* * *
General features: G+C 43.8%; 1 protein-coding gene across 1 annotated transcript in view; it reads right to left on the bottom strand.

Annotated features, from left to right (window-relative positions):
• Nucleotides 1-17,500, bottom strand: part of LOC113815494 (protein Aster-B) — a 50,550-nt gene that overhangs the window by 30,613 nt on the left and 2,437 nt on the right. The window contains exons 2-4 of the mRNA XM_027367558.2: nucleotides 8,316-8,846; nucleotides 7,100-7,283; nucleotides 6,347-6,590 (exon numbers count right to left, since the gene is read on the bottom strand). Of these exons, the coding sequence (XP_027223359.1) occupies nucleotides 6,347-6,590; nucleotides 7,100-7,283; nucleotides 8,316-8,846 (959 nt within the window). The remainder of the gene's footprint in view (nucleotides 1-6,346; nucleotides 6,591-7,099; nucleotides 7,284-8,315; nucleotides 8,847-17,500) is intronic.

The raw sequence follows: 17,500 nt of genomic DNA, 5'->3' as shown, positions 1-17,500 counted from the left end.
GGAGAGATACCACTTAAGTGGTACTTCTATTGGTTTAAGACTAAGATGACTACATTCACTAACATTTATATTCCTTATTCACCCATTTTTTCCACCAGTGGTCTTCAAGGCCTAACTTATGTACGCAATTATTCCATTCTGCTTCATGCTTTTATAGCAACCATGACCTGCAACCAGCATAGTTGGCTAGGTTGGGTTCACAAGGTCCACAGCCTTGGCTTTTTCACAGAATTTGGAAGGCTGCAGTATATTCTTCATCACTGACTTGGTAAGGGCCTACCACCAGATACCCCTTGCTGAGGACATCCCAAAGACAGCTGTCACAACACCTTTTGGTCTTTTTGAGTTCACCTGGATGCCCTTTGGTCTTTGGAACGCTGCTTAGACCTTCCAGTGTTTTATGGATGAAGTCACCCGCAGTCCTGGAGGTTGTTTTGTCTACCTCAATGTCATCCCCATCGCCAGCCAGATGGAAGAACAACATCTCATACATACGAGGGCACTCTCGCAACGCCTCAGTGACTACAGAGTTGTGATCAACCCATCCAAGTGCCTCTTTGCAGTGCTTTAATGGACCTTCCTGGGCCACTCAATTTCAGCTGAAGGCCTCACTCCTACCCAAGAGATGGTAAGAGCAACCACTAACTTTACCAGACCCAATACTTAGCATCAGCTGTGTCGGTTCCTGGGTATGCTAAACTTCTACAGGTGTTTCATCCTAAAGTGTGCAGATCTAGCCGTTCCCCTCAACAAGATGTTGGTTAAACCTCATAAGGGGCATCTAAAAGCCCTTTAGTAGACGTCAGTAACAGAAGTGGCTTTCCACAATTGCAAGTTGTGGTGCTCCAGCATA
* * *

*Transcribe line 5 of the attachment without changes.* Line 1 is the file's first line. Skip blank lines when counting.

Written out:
GGAGAGATACCACTTAAGTGGTACTTCTATTGGTTTAAGACTAAGATGACTACATTCACTAACATTTATATTCCTTATTCACCCATTTTTTCCACCAGTGGTCTTCAAGGCCTAACTTATGTACGCAATTATTCCATTCTGCTTCATGCTTTTATAGCAACCATGACCTGCAACCAGCATAGTTGGCTAGGTTGGGTTCACAAGGTCCACAGCCTTGGCTTTTTCACAGAATTTGGAAGGCTGCAGTATATTCTTCATCACTGACTTGGTAAGGGCCTACCACCAGATACCCCTTGCTGAGGACATCCCAAAGACAGCTGTCACAACACCTTTTGGTCTTTTTGAGTTCACCTGGATGCCCTTTGGTCTTTGGAACGCTGCTTAGACCTTCCAGTGTTTTATGGATGAAGTCACCCGCAGTCCTGGAGGTTGTTTTGTCTACCTCAATGTCATCCCCATCGCCAGCCAGATGGAAGAACAACATCTCATACATACGAGGGCACTCTCGCAACGCCTCAGTGACTACAGAGTTGTGATCAACCCATCCAAGTGCCTCTTTGCAGTGCTTTAATGGACCTTCCTGGGCCACTCAATTTCAGCTGAAGGCCTCACTCCTACCCAAGAGATGGTAAGAGCAACCACTAACTTTACCAGACCCAATACTTAGCATCAGCTGTGTCGGTTCCTGGGTATGCTAAACTTCTACAGGTGTTTCATCCTAAAGTGTGCAGATCTAGCCGTTCCCCTCAACAAGATGTTGGTTAAACCTCATAAGGGGCATCTAAAAGCCCTTTAGTAGACGTCAGTAACAGAAGTGGCTTTCCACAATTGCAAGTTGTGGTGCTCCAGCATA